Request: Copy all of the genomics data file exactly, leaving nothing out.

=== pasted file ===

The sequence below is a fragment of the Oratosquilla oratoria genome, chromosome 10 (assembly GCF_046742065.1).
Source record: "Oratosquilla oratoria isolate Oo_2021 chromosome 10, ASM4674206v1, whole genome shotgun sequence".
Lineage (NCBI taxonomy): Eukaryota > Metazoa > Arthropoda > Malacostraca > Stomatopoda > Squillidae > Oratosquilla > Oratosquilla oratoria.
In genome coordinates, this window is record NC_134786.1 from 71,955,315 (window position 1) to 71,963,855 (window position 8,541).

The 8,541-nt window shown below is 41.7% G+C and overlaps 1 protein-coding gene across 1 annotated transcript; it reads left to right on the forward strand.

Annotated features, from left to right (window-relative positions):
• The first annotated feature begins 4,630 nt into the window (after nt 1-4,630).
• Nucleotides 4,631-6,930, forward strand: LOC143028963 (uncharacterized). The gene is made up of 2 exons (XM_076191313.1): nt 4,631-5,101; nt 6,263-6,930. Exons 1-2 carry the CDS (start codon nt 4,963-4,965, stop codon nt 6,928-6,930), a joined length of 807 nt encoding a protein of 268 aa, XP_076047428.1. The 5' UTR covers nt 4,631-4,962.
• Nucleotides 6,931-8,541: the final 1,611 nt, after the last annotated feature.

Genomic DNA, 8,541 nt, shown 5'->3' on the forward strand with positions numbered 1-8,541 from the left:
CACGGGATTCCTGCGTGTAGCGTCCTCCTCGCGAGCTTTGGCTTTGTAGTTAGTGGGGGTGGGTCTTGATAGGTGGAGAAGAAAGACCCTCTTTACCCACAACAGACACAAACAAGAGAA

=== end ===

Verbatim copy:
The sequence below is a fragment of the Oratosquilla oratoria genome, chromosome 10 (assembly GCF_046742065.1).
Source record: "Oratosquilla oratoria isolate Oo_2021 chromosome 10, ASM4674206v1, whole genome shotgun sequence".
Lineage (NCBI taxonomy): Eukaryota > Metazoa > Arthropoda > Malacostraca > Stomatopoda > Squillidae > Oratosquilla > Oratosquilla oratoria.
In genome coordinates, this window is record NC_134786.1 from 71,955,315 (window position 1) to 71,963,855 (window position 8,541).

The 8,541-nt window shown below is 41.7% G+C and overlaps 1 protein-coding gene across 1 annotated transcript; it reads left to right on the forward strand.

Annotated features, from left to right (window-relative positions):
• The first annotated feature begins 4,630 nt into the window (after nt 1-4,630).
• Nucleotides 4,631-6,930, forward strand: LOC143028963 (uncharacterized). The gene is made up of 2 exons (XM_076191313.1): nt 4,631-5,101; nt 6,263-6,930. Exons 1-2 carry the CDS (start codon nt 4,963-4,965, stop codon nt 6,928-6,930), a joined length of 807 nt encoding a protein of 268 aa, XP_076047428.1. The 5' UTR covers nt 4,631-4,962.
• Nucleotides 6,931-8,541: the final 1,611 nt, after the last annotated feature.

Genomic DNA, 8,541 nt, shown 5'->3' on the forward strand with positions numbered 1-8,541 from the left:
CACGGGATTCCTGCGTGTAGCGTCCTCCTCGCGAGCTTTGGCTTTGTAGTTAGTGGGGGTGGGTCTTGATAGGTGGAGAAGAAAGACCCTCTTTACCCACAACAGACACAAACAAGAGAA